|Publication number||US7738416 B2|
|Application number||US 11/414,568|
|Publication date||Jun 15, 2010|
|Filing date||Apr 28, 2006|
|Priority date||Apr 28, 2006|
|Also published as||US8340025, US8649331, US9369924, US20070253364, US20100238865, US20130003702, US20140126377, US20160295433|
|Publication number||11414568, 414568, US 7738416 B2, US 7738416B2, US-B2-7738416, US7738416 B2, US7738416B2|
|Original Assignee||Research In Motion Limited|
|Export Citation||BiBTeX, EndNote, RefMan|
|Patent Citations (18), Referenced by (4), Classifications (21), Legal Events (3)|
|External Links: USPTO, USPTO Assignment, Espacenet|
1. Field of the Technology
The present disclosure relates generally to data burst communications for mobile communication devices which operate in packet data communication sessions in wireless communication networks (e.g. GSM/GPRS networks).
2. Description of the Related Art
A mobile communication device may operate in a wireless communication network, such as a Global System for Mobile Communications (GSM) network which provides for high-speed data communications with use of General Packet Radio Service (GPRS). During a packet data communication session, the mobile device operates to receive data packets over a packet data traffic channel (PDTCH) of the wireless network. If the mobile device detects that a neighbor cell has a stronger radio signal strength indication (RSSI) than its current serving cell, it may need to be handed-off to the neighbor cell. So that it may receive information over a broadcast control channel (BCCH) or packet BCCH (PBCCH) of the handoff candidate neighbor cell, the mobile device operates to suspend packet data transfer operations over the PDTCH without notifying the wireless network. A selective retransmit scheme of the packet data session is subsequently utilized to receive data blocks missed during the suspension.
Although all appropriate information is eventually received using this technique, it may be very disruptive and wasteful with respect to data throughput, as data may be transmitted by the wireless network that is never received by the mobile device. Under some circumstances, it may even cause the wireless network to cancel the packet data session due to the lack of response from the mobile device.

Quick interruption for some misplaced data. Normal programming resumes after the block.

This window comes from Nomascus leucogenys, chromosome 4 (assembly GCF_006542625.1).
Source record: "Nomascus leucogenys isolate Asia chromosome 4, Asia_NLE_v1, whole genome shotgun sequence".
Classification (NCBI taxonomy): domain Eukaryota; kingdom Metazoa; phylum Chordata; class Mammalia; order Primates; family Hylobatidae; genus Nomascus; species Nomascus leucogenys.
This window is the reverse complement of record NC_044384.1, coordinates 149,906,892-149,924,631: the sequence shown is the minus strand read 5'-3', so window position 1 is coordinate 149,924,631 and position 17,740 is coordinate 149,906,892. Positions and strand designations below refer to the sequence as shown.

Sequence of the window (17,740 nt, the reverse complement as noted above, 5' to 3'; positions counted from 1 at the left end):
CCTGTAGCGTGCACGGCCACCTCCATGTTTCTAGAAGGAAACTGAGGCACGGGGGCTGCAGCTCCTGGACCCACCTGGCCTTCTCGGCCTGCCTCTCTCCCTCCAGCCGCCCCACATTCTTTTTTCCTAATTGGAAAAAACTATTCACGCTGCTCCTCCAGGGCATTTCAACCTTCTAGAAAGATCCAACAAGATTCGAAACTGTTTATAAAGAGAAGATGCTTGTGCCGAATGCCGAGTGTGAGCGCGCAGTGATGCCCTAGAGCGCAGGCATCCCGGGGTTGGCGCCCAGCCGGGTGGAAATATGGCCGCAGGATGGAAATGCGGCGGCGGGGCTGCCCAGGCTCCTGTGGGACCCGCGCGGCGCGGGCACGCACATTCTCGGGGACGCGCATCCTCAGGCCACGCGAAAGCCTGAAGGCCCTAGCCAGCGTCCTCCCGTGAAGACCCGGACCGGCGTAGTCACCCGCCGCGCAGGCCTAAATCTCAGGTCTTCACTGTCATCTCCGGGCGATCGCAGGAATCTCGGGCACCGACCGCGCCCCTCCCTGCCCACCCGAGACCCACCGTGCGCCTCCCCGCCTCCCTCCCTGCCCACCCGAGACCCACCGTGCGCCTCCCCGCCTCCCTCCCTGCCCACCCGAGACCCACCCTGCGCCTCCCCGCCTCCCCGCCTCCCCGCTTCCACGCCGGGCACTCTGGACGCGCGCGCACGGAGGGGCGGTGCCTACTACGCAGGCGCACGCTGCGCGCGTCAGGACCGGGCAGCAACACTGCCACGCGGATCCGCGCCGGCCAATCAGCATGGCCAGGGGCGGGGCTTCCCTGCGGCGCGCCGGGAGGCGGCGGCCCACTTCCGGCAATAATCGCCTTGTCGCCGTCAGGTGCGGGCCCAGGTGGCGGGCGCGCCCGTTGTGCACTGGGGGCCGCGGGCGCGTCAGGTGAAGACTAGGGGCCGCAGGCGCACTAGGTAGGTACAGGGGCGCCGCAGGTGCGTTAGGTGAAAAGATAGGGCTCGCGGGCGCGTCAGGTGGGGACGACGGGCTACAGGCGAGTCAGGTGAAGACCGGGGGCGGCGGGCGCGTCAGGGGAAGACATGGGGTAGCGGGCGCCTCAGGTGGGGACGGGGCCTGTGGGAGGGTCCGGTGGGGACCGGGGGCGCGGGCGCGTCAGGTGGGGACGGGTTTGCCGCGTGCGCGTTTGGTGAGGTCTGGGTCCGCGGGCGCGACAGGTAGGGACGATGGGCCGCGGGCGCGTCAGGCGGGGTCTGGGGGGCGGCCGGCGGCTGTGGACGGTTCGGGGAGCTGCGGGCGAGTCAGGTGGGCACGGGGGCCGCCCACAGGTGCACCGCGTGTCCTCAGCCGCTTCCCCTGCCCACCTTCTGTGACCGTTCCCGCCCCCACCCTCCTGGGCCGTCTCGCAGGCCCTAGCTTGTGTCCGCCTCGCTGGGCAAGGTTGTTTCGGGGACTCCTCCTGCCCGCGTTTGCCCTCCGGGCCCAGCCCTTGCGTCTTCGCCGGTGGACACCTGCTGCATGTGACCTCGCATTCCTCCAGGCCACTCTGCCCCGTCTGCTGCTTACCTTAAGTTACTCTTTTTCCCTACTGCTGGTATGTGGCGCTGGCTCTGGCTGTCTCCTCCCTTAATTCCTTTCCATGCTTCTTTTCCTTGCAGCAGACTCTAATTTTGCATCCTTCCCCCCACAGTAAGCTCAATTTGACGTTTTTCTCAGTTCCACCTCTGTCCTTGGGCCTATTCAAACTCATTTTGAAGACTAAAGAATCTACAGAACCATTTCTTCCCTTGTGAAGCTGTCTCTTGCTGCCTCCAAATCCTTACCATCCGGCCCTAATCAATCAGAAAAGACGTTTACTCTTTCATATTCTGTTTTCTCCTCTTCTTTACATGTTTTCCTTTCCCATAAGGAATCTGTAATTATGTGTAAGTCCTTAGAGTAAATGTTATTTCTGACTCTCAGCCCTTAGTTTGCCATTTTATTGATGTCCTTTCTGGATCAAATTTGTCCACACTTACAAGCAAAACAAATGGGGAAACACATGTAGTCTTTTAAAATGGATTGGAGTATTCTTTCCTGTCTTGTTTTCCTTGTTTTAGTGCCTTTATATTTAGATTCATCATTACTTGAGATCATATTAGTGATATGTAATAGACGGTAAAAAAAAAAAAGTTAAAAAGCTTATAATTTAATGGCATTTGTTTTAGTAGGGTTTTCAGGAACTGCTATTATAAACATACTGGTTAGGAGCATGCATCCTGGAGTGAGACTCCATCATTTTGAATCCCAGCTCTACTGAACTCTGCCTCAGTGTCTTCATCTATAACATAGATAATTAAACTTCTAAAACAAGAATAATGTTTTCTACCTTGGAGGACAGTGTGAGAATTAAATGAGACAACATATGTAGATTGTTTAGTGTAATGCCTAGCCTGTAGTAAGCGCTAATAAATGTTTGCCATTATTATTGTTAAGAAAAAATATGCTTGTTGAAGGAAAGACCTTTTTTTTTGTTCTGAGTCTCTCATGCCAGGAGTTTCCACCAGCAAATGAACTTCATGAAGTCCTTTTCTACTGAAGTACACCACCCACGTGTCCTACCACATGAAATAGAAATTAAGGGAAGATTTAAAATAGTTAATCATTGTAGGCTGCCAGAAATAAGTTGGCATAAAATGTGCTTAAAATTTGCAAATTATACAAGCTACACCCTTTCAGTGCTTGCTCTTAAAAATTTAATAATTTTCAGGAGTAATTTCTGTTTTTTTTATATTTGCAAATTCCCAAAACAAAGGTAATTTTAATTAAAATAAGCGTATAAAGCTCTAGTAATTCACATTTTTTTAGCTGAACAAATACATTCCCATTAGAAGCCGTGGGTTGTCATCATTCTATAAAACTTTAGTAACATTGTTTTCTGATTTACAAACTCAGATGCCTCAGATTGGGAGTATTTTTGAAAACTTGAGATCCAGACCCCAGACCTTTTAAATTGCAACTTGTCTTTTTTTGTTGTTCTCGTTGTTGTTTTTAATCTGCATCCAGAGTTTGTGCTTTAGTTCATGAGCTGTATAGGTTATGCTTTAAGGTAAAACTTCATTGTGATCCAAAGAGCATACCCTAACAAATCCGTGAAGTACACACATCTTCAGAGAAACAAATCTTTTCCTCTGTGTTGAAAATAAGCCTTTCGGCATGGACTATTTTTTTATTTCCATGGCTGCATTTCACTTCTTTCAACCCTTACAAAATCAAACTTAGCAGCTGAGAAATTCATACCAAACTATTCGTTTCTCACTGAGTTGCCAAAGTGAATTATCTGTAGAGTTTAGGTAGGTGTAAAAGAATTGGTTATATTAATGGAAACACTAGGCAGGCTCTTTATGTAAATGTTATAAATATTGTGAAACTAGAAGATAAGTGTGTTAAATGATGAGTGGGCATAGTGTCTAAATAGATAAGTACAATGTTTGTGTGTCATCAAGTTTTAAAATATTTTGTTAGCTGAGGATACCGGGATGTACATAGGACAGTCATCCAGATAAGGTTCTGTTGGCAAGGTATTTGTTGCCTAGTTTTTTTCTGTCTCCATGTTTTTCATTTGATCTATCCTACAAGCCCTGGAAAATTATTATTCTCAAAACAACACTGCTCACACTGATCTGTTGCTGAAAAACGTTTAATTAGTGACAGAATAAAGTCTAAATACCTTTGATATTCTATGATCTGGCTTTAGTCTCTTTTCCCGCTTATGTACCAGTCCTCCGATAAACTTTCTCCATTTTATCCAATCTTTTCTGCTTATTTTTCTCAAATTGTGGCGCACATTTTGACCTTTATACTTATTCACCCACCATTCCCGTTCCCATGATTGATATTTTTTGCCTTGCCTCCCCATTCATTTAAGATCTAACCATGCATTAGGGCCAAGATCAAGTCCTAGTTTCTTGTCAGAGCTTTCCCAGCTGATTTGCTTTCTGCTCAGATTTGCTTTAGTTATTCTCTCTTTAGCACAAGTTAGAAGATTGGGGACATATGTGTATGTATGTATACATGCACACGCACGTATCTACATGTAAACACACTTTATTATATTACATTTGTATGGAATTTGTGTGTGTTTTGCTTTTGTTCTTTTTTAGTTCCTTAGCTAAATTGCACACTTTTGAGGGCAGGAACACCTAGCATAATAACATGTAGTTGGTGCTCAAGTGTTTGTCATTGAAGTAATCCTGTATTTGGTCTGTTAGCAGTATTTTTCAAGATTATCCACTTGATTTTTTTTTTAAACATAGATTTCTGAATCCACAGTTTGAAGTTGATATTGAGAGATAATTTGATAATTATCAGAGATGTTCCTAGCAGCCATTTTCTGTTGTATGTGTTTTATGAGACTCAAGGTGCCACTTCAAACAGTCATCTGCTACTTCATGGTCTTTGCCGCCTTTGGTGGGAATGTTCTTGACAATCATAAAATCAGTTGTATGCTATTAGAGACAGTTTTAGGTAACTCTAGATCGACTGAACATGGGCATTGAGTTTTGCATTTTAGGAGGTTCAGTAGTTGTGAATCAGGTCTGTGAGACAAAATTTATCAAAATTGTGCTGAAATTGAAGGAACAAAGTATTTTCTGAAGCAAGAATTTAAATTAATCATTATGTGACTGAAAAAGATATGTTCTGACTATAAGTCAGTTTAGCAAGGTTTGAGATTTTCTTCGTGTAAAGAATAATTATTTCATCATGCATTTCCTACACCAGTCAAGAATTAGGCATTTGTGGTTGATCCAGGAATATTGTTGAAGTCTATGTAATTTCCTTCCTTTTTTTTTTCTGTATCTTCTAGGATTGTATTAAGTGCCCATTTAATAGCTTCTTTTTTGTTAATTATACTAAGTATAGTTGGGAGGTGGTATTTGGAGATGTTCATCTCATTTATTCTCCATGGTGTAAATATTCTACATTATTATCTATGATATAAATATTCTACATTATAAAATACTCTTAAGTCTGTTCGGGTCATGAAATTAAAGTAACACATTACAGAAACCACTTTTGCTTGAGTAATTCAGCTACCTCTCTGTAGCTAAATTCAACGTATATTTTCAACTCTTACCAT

Accordingly, what are needed are improved communication techniques during packet data sessions which overcome the deficiencies of the prior art.
Embodiments of present disclosure will now be described by way of example with reference to attached figures, wherein:
Data burst communication techniques for mobile communication devices operating in packet data sessions are described herein. A mobile communication device is adapted to receive and decode packet data of a plurality of packet data bursts of a data block over a packet data channel during a packet data session. The mobile communication device is further adapted to receive and decode broadcast control data of a plurality of broadcast data bursts of the same or adjacent data block over a broadcast control channel contemporaneously with the receiving and decoding of the packet data, where each broadcast data burst is interleaved with packet data bursts of the packet data session. When a time conflict between at least one of the packet data bursts and at least one of the broadcast data bursts exists, the mobile communication device is adapted to prioritize the receiving and decoding of the at least one packet data burst over the at least one broadcast data burst. However, if the at least one broadcast data burst is from a “high priority” or “imminent” handoff candidate neighbor cell, the mobile communication device is adapted to prioritize the receiving and decoding of the at least one broadcast data burst over the at least one packet data burst without completely suspending packet transfer operations. Advantageously, an efficient and less disruptive communication technique is provided during packet data sessions.